Having been around for the beginning of the Health 2.0 movement, it is good to see the conference continuing into its sophomore year. A lot has and continues to happen regarding the ongoing health care innovations that collectively make up Health 2.0.
An ongoing criticism and source of frustration for me has been the banter of those who continue to regard the entire space as a “farce.” People who demand the “proof”, demand unwarranted standards of outcome/impact prior to experimental implementation, and dismiss the space because current business models have yet to produce multiple exits (although there have been a few notables, including AthenaHealth, Medstory, HealthCentral, etc).
So at the infancy of this movement, all I can share with those doubters is an anecdote from the life of one the most famous tinkerers of all time — Benjamin Franklin (just finishing up his biography). In describing the distinctively French invention and subsequent “hype” associated with hot air balloons:
Ever since the days of his electricity experiments, Franklin believed that science should be pursued initially for pure fascination and curiosity, and then practical uses would eventually flow from what was discovered. Because the English saw no utility in ballooning and because they were a bit too proud to follow the French, they did not join in the excitement. “I see an inclination in the more respectable part of the Royal Society to guard against the Balloonmania until some experiment likely to prove beneficial either to society or science is proposed,” Lord Banks wrote.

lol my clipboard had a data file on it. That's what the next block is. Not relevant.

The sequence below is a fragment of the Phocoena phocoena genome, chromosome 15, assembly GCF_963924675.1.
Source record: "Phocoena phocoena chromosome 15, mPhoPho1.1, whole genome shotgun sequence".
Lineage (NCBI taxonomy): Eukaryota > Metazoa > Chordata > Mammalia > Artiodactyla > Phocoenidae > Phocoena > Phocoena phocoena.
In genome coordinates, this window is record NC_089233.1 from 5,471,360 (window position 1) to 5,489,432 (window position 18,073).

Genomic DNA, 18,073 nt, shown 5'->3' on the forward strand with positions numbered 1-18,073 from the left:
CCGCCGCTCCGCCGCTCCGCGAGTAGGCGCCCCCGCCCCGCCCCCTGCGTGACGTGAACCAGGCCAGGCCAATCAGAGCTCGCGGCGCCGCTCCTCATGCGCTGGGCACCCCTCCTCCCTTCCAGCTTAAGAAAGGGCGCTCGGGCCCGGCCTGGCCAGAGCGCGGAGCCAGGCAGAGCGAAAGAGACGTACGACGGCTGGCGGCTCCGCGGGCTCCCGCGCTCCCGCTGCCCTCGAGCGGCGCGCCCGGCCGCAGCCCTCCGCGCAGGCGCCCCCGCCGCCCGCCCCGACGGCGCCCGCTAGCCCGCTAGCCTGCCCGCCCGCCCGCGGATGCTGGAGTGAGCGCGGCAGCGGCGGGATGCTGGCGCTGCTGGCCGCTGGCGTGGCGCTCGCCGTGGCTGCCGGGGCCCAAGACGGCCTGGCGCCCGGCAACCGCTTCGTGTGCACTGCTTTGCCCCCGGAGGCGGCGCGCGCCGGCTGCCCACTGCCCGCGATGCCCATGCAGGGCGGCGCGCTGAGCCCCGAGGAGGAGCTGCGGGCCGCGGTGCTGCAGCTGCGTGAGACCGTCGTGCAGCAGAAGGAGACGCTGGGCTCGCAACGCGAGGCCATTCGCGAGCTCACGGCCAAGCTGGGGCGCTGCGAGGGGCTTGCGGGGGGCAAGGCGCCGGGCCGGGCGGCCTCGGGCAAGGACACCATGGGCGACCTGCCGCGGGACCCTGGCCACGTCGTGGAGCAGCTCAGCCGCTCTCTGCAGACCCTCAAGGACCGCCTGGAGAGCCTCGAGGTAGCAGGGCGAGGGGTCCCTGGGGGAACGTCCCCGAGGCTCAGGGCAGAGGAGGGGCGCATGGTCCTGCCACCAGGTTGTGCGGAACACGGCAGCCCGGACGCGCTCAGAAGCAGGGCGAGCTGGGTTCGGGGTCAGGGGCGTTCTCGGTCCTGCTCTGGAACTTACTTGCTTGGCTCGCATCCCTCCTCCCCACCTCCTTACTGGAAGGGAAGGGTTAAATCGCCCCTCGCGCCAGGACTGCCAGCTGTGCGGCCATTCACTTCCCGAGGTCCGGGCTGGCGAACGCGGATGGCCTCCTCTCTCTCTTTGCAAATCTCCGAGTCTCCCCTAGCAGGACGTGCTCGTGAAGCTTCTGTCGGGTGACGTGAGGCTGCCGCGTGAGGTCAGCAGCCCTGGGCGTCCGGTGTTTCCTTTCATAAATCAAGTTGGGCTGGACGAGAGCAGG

Franklin scoffed at this attitude. “It does not seem to me a good reason to decline prosecuting a new experiment which apparently increases the power of man over matter until we can see to what that power may be applied,” he replied. “When we have learned to manage it, we may hope some time or other to find uses for it, as men have done for magnetism and electricity, of which the first experiments were mere matters of amusement.”
At first, he was reluctant to guess what practical use might come of balloons, but he was convinced that experimenting with them would someday, “pave the way to some discoveries in natural philosophy of which at present we have no conception.” There could be he noted in another letter, “important consequences that no one can foresee.” More famous was his pithier expression of the same sentiment, made in response to a spectator who asked what use this new balloon thing could be. “What is the use,” he replied, “of a newborn baby?”
(From “Benjamin Franklin, An American Life” by Walter Isaacson, page 421).
Happy first birthday, Health 2.0. Confident in your potential, I am really looking forward to watching you grow up.